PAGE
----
For many riders completing the task is more important that how the task is completed.  The result is often a degeneration into a battle of wills between the rider and the horse.  The best example being overuse of the aids.  There are many examples of rider frustration that might come to mind from pulling and spurring to locking and banging on one.

Backing one up for instance, horses are very unaccustomed to backing up, when left alone in their own world (without people) it is unusual for one to back up more than one or two steps to prepare for a turn.  But that doesn’t stop a person from pulling on the reins to try to drag one backwards.

Eventually the horse may  figure it out, after a lot of pain – after all, horses evolved to escape danger.  Taking the time to prepare the horse by using a step-by-step approach is better for both horse and rider, but it takes time.  Leaning backwards and pulling as hard you can, will, with quieter horses, get the task completed, and eventually the horse will get the idea, if only to avoid pain.

With horses that aren’t so quiet the results can be very dangerous; many a frustrated rider has added some spur to motivate the horse to step back.  The horse being pulled and driven, from the spur, will usually end up lightening its front and either stumbling over backwards or rearing up and sometimes rolling back onto the rider.

Another area of task completion, at any cost, is returning escapees back to their pastures.  Some horses can be difficult to catch, these are often, but not always, horses that are rarely handled or not handled very well.  For them eating grass, out in the big field seems like a much better deal than getting caught.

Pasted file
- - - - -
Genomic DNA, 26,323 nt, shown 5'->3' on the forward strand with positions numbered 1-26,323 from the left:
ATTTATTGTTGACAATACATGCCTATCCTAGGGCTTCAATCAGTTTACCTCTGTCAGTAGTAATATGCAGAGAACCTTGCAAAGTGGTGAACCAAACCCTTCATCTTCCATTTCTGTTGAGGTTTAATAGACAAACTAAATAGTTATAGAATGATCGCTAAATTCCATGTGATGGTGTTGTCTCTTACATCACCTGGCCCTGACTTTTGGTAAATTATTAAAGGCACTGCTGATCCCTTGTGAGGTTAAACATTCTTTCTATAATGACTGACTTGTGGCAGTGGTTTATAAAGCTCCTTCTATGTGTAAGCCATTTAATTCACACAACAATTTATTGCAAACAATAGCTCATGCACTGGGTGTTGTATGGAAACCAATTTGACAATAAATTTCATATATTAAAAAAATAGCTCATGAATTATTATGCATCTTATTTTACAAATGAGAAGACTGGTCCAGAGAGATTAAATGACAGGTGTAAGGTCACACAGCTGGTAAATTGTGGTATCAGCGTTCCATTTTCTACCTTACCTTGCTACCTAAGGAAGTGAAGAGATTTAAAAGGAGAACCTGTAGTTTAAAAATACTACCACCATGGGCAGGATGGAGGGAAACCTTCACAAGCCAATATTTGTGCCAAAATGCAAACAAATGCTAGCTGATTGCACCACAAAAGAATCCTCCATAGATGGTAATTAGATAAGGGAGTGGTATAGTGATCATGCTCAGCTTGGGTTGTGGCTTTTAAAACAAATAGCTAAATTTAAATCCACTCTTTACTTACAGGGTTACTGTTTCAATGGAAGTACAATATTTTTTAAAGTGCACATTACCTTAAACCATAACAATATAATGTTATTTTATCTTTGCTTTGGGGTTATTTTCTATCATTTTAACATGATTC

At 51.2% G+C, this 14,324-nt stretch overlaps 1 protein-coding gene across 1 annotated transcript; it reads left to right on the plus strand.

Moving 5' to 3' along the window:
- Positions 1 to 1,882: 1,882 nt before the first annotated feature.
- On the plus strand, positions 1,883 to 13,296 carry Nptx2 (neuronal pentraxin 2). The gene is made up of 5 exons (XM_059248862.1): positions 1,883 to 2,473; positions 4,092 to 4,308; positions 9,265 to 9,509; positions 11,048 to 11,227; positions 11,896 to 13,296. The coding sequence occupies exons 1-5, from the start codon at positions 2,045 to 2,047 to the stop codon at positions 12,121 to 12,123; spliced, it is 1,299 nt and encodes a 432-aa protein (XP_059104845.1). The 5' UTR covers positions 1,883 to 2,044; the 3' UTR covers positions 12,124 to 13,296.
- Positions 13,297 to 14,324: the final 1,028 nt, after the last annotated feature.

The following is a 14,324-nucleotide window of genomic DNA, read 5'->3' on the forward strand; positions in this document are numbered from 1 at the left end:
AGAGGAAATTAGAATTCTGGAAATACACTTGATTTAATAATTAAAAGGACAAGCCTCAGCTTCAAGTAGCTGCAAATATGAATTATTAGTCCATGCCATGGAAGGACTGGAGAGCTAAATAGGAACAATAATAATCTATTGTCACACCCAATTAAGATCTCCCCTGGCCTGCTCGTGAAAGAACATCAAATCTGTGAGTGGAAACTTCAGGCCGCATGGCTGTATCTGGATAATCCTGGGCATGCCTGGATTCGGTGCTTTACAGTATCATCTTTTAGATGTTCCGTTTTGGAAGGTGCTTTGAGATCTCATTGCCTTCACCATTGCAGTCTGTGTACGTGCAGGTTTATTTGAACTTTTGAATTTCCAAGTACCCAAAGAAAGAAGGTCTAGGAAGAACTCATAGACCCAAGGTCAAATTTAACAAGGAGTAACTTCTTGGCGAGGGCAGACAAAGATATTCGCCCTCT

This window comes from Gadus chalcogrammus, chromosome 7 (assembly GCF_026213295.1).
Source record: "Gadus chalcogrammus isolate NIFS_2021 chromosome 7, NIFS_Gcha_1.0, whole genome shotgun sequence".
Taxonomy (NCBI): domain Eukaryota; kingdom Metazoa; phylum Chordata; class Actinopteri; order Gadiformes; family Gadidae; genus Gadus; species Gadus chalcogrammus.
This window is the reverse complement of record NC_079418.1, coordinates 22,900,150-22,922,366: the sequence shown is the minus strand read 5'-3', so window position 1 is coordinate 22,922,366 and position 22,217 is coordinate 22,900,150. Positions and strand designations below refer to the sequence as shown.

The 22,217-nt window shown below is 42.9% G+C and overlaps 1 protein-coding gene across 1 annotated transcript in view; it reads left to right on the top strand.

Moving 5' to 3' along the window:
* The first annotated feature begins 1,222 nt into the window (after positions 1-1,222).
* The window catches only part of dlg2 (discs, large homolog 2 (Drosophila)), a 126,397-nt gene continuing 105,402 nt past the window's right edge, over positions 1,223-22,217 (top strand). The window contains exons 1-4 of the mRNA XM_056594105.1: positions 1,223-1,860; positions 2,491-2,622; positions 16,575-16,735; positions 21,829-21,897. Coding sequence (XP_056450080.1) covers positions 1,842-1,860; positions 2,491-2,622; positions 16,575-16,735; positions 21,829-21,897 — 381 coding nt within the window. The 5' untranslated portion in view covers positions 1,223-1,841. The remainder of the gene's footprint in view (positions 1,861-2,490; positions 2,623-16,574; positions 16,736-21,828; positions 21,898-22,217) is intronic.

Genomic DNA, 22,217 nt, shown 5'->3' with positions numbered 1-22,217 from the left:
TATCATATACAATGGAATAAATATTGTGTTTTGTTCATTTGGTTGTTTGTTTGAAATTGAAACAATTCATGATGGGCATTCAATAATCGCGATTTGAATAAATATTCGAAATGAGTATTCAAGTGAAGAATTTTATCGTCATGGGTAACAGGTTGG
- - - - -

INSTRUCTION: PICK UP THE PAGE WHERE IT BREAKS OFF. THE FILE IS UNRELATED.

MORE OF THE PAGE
The work around for people who are inexperienced is to herd them, or chase them, back into their pasture.  But this, human reaction, too can have unintended consequences, like horses trying to jump gates to escape the person chasing it.  The horse may get caught up on the gate and be injured or worse, all the while the human is blaming the “stupid horse”.

It may take longer the first time or two, but a much better approach is to teach the horse to be prepared to get caught.  When a horse is mentally prepared to be caught it is not a challenging process to halter it and return it where it is supposed to be.  However, getting a horse prepared to be caught takes more than a few minutes and most humans are on the clock, both in terms of task completion and their willingness to learn.

The problem in either case is a lack of preparation, usually because the human has no experience or understanding of horses or the behaviour.  These people are usually aggressive and fearful, when their horse doesn’t comply with their expectations (because it doesn’t understand) they bail off and go to punishing the horse.